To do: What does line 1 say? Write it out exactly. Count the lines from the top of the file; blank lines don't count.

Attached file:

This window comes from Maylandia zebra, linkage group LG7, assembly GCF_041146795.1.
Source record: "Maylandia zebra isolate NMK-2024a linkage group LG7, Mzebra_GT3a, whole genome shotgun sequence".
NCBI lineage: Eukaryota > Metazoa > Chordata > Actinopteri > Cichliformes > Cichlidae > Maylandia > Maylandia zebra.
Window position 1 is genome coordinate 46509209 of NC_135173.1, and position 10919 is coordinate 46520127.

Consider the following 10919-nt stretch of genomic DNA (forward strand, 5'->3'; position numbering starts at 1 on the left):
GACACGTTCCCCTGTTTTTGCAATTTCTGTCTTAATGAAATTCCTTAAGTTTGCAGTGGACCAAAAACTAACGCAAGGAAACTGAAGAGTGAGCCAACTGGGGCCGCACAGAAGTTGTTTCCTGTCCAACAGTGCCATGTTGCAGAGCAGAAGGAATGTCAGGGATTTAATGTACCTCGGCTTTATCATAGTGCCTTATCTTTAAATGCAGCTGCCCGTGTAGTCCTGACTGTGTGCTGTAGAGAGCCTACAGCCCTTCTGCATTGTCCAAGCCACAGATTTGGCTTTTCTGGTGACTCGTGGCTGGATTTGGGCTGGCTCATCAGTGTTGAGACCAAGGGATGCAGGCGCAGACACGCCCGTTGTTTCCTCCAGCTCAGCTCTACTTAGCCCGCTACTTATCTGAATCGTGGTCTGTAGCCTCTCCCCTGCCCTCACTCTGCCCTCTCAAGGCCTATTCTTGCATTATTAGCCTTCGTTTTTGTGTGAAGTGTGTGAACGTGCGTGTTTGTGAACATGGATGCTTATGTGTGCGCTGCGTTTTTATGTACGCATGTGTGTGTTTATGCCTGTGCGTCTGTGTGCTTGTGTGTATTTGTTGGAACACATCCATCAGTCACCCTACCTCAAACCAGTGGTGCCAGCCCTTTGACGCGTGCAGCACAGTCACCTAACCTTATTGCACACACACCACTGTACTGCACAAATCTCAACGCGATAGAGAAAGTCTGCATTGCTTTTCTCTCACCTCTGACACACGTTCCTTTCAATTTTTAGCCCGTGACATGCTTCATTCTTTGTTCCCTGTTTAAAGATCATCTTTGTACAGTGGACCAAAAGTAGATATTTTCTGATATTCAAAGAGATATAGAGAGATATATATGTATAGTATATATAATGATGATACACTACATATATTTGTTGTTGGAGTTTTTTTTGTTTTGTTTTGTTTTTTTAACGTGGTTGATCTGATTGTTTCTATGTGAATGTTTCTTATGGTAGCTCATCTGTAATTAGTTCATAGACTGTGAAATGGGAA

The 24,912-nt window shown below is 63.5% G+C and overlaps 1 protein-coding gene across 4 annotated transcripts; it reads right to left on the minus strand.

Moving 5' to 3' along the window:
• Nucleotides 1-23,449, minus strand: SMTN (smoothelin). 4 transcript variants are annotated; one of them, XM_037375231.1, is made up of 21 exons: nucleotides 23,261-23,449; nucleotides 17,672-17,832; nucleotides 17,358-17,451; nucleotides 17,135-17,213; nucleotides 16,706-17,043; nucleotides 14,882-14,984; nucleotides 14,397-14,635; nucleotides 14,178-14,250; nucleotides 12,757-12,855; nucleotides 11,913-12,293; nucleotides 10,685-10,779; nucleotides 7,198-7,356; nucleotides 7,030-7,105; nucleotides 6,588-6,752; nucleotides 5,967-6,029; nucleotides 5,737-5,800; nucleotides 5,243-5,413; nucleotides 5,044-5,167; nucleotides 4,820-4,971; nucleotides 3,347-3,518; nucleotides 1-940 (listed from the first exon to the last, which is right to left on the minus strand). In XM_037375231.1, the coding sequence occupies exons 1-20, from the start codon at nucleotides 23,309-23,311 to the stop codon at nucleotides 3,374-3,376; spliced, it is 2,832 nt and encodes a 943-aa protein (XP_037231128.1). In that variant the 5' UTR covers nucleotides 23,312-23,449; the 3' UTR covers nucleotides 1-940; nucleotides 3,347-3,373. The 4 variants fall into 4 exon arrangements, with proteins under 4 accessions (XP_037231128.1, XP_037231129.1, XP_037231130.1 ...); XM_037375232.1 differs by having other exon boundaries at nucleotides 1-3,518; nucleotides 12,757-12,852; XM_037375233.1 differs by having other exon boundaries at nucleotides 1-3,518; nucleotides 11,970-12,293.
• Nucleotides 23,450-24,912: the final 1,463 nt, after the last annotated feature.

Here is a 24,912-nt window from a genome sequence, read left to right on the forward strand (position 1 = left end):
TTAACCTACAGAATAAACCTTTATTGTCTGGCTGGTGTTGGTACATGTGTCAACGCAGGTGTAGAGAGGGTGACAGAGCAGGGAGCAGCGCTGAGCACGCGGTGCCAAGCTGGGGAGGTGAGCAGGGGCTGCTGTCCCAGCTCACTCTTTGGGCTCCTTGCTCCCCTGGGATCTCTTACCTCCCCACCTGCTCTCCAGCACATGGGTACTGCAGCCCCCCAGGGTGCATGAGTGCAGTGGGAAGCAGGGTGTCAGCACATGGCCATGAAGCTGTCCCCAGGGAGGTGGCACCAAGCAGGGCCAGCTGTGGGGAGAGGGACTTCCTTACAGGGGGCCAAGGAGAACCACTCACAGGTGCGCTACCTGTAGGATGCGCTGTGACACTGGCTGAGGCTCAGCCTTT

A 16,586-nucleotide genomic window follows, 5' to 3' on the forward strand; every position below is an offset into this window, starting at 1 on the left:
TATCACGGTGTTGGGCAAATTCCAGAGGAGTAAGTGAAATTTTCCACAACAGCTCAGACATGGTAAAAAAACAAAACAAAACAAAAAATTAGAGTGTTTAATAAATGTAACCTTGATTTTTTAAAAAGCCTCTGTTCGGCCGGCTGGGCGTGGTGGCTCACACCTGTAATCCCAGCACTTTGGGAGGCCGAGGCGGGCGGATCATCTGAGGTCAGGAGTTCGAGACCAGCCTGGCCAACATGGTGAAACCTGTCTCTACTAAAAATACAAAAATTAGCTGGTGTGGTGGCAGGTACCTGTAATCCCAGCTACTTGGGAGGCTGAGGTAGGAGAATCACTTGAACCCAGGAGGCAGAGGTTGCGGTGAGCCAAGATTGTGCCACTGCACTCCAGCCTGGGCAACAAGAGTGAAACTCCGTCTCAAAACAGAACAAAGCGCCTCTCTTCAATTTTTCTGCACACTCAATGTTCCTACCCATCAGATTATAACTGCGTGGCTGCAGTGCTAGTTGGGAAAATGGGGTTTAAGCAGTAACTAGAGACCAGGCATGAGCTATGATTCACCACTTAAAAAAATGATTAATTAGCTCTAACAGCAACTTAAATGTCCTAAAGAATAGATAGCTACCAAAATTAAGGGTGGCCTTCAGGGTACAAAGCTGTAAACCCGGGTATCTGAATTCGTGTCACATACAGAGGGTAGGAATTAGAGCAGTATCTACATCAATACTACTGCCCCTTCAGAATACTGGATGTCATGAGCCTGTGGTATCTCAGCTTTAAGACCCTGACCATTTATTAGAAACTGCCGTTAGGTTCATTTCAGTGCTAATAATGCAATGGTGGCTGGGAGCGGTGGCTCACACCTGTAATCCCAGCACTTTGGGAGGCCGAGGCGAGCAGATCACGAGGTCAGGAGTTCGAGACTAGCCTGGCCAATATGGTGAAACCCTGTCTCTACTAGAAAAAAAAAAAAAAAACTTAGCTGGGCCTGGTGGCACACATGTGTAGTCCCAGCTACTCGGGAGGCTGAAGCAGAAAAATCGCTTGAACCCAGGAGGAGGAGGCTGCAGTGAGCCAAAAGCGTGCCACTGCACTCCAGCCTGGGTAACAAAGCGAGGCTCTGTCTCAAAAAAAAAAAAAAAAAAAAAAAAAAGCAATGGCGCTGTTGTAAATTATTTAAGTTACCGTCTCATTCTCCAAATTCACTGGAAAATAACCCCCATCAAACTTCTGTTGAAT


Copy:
This window comes from Maylandia zebra, linkage group LG7, assembly GCF_041146795.1.